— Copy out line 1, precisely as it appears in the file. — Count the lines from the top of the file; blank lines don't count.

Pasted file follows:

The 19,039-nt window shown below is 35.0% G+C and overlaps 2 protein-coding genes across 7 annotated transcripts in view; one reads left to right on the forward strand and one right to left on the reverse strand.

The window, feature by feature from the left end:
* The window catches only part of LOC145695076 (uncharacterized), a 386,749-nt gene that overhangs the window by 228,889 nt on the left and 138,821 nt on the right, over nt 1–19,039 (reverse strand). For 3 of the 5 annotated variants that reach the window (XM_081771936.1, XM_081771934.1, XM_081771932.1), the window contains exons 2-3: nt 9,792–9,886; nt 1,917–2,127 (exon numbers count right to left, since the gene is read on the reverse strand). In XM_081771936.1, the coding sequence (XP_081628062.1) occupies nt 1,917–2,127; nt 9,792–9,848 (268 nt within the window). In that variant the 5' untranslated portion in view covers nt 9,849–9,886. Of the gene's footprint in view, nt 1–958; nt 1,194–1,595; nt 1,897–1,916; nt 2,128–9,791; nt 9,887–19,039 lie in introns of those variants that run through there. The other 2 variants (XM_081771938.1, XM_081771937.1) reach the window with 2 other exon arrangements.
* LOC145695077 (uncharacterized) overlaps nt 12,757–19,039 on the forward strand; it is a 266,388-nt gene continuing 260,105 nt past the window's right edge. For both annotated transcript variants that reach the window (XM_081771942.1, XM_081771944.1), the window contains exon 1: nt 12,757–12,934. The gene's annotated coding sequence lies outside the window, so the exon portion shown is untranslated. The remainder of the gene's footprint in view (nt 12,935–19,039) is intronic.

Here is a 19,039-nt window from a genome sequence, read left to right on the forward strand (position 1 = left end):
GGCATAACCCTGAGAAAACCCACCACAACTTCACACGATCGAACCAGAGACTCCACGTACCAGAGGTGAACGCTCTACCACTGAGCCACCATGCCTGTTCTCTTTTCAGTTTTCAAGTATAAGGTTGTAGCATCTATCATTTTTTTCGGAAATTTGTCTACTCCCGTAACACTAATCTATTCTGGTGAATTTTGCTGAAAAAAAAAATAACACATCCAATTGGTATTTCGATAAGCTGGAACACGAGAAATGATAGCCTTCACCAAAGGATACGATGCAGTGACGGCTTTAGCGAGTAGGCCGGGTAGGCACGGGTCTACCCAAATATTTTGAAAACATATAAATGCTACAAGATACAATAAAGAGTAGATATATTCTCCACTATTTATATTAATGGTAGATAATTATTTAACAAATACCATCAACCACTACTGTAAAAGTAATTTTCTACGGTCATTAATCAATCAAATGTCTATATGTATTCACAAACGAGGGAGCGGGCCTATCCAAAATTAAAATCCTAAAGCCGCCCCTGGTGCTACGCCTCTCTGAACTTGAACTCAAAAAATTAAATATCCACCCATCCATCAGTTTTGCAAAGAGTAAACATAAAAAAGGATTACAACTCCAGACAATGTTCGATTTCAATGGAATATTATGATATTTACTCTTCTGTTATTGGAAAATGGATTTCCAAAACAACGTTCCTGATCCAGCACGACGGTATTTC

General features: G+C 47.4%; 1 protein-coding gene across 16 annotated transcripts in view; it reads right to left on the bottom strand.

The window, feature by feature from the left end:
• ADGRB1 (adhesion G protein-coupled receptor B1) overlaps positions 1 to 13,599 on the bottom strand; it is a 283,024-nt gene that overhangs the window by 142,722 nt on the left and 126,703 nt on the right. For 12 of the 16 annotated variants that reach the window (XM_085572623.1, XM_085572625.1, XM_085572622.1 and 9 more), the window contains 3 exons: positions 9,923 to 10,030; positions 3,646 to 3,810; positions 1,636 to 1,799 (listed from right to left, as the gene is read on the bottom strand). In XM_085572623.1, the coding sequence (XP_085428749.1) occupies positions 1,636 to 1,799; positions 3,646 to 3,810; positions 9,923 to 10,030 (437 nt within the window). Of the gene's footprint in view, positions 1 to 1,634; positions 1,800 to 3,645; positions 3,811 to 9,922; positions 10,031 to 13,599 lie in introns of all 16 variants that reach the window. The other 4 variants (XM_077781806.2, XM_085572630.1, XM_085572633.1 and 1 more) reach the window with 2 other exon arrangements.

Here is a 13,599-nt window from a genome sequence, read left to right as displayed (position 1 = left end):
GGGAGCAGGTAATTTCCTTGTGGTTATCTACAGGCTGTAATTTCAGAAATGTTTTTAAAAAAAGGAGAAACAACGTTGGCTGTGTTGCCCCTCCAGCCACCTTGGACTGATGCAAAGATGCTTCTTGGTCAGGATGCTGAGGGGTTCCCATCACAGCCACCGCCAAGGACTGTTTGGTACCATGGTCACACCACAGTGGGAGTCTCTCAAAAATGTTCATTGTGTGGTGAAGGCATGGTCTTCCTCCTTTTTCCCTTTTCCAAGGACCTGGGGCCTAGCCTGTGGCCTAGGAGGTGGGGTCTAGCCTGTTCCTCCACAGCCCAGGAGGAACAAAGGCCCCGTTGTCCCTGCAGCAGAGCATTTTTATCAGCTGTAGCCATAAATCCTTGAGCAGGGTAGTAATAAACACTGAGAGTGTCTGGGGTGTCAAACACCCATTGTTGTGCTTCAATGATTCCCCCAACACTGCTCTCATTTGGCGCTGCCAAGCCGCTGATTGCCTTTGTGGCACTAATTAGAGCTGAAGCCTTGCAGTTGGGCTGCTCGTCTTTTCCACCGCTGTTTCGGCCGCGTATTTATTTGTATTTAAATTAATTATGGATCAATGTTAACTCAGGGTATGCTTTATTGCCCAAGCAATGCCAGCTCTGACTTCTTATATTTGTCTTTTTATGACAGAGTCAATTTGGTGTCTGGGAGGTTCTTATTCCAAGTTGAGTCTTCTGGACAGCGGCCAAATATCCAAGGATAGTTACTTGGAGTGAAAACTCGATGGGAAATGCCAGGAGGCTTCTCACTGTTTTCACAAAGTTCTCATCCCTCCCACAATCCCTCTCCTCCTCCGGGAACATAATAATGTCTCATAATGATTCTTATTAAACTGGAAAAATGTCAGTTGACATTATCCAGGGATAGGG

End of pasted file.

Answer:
The 19,039-nt window shown below is 35.0% G+C and overlaps 2 protein-coding genes across 7 annotated transcripts in view; one reads left to right on the forward strand and one right to left on the reverse strand.